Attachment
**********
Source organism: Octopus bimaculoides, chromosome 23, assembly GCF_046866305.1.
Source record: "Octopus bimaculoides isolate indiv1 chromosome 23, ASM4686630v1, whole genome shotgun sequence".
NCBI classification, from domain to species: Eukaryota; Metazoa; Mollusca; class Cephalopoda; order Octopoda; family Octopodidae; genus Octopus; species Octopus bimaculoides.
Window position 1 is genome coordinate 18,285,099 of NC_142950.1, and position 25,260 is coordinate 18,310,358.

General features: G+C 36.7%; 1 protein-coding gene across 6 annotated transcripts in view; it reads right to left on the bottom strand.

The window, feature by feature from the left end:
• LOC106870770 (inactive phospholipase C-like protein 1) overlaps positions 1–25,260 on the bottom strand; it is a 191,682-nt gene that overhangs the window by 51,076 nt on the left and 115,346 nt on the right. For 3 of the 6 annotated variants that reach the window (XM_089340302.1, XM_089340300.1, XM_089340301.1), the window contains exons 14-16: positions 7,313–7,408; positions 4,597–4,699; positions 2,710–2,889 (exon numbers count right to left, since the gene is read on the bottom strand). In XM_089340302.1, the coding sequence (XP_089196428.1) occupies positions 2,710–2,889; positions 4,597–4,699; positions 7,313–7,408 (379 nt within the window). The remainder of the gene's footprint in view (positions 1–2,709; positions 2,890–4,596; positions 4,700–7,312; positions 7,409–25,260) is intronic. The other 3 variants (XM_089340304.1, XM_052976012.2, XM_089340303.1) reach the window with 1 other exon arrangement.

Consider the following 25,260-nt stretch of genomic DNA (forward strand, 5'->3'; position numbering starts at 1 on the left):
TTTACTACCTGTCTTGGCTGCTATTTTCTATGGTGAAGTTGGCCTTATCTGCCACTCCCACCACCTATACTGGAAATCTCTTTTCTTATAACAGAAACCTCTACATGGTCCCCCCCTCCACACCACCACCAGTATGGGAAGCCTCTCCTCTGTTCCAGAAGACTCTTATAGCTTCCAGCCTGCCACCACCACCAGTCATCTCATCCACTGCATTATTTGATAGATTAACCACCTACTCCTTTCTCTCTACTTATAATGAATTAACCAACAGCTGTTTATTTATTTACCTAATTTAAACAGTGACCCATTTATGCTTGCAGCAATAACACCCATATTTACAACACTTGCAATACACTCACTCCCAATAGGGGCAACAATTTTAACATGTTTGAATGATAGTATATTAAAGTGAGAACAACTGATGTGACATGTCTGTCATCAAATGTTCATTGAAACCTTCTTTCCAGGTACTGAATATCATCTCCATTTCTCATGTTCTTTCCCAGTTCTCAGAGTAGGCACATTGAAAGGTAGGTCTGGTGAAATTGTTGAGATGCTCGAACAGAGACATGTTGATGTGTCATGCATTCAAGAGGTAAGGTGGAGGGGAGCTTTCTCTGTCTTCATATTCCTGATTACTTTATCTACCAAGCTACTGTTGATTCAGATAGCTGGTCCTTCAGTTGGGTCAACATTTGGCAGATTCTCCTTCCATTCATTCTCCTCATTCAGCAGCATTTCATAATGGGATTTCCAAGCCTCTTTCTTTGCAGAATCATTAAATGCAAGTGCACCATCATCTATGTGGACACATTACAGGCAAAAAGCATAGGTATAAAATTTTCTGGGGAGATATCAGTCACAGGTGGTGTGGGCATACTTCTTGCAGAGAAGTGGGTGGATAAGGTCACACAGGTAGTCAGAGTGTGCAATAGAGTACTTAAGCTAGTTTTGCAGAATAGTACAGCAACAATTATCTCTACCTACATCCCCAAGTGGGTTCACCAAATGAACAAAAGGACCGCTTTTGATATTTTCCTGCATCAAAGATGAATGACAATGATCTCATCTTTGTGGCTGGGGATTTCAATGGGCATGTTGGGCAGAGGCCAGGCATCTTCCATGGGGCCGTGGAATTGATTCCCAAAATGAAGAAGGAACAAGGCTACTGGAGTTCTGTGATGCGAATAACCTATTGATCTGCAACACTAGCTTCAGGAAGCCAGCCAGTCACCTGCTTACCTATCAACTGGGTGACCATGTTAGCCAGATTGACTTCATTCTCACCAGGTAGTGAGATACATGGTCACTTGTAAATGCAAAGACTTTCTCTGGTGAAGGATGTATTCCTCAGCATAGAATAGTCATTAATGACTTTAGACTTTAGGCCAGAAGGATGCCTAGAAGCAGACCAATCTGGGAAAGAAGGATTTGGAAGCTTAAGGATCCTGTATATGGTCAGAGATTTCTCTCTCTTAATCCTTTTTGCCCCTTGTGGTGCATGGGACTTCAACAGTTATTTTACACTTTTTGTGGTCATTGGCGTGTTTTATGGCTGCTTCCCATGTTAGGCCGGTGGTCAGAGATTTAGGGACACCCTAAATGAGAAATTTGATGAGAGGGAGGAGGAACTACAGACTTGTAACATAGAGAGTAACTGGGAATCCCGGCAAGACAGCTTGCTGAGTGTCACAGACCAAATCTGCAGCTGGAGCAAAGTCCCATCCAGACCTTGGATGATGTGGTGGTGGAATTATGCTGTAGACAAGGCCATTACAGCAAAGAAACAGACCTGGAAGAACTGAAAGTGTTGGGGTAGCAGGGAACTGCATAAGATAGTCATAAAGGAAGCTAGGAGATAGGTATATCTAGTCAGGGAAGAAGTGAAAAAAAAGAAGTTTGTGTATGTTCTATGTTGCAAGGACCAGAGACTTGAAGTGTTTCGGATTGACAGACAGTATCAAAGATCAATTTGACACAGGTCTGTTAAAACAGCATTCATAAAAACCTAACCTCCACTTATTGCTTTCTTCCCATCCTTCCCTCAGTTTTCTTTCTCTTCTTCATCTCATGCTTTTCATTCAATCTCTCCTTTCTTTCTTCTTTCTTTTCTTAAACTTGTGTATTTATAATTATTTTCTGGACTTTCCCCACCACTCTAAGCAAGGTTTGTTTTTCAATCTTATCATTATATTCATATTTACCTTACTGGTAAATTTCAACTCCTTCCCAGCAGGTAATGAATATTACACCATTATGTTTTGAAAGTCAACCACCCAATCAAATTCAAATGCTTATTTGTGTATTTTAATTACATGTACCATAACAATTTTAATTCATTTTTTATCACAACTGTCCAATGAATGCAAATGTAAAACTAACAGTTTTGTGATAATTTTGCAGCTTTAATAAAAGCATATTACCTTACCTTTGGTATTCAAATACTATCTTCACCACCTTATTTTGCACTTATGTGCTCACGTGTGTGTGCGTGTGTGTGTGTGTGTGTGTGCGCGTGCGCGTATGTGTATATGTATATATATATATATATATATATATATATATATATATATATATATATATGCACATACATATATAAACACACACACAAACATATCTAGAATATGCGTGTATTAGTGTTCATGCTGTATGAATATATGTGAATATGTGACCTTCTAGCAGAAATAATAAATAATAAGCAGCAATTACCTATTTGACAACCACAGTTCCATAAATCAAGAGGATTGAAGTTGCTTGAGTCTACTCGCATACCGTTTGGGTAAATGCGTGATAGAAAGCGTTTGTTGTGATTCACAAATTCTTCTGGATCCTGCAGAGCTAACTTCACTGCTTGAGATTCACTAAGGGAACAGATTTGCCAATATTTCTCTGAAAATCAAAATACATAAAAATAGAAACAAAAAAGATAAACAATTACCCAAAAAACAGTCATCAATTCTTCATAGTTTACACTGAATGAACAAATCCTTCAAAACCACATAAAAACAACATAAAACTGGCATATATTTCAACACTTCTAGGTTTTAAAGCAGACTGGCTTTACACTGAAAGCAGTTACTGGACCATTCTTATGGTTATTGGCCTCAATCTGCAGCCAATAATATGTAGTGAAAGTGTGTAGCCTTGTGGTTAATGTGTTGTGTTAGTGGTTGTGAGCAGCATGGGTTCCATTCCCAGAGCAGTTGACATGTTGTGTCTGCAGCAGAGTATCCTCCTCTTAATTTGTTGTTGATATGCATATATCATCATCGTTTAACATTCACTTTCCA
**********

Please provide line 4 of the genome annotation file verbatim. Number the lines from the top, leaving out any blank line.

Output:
Window position 1 is genome coordinate 18,285,099 of NC_142950.1, and position 25,260 is coordinate 18,310,358.